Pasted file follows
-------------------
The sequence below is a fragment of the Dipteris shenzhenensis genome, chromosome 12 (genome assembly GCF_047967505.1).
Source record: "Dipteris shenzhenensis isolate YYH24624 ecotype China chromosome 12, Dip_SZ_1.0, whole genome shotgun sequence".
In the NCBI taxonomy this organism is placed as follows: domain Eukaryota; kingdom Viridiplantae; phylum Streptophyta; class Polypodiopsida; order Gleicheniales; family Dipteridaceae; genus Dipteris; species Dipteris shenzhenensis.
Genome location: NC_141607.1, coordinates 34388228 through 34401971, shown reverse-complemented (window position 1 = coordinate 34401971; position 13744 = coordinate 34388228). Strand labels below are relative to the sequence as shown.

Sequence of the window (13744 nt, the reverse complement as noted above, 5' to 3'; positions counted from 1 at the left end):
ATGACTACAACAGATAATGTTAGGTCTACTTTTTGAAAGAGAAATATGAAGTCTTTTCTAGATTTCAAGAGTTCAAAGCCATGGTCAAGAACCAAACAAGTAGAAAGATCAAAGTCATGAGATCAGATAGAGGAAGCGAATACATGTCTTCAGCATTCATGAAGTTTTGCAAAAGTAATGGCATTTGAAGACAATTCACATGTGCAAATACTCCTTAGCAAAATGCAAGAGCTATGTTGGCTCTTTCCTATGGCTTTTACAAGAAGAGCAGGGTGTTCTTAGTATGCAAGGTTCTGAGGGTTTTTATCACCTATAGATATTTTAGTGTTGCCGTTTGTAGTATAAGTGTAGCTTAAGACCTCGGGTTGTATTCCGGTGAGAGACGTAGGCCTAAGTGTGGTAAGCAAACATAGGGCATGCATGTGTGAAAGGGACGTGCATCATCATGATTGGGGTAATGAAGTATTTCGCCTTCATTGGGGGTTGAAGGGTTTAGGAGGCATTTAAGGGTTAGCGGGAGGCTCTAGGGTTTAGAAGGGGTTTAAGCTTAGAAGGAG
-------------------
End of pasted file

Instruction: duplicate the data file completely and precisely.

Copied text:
The sequence below is a fragment of the Dipteris shenzhenensis genome, chromosome 12 (genome assembly GCF_047967505.1).
Source record: "Dipteris shenzhenensis isolate YYH24624 ecotype China chromosome 12, Dip_SZ_1.0, whole genome shotgun sequence".
In the NCBI taxonomy this organism is placed as follows: domain Eukaryota; kingdom Viridiplantae; phylum Streptophyta; class Polypodiopsida; order Gleicheniales; family Dipteridaceae; genus Dipteris; species Dipteris shenzhenensis.
Genome location: NC_141607.1, coordinates 34388228 through 34401971, shown reverse-complemented (window position 1 = coordinate 34401971; position 13744 = coordinate 34388228). Strand labels below are relative to the sequence as shown.

Sequence of the window (13744 nt, the reverse complement as noted above, 5' to 3'; positions counted from 1 at the left end):
ATGACTACAACAGATAATGTTAGGTCTACTTTTTGAAAGAGAAATATGAAGTCTTTTCTAGATTTCAAGAGTTCAAAGCCATGGTCAAGAACCAAACAAGTAGAAAGATCAAAGTCATGAGATCAGATAGAGGAAGCGAATACATGTCTTCAGCATTCATGAAGTTTTGCAAAAGTAATGGCATTTGAAGACAATTCACATGTGCAAATACTCCTTAGCAAAATGCAAGAGCTATGTTGGCTCTTTCCTATGGCTTTTACAAGAAGAGCAGGGTGTTCTTAGTATGCAAGGTTCTGAGGGTTTTTATCACCTATAGATATTTTAGTGTTGCCGTTTGTAGTATAAGTGTAGCTTAAGACCTCGGGTTGTATTCCGGTGAGAGACGTAGGCCTAAGTGTGGTAAGCAAACATAGGGCATGCATGTGTGAAAGGGACGTGCATCATCATGATTGGGGTAATGAAGTATTTCGCCTTCATTGGGGGTTGAAGGGTTTAGGAGGCATTTAAGGGTTAGCGGGAGGCTCTAGGGTTTAGAAGGGGTTTAAGCTTAGAAGGAG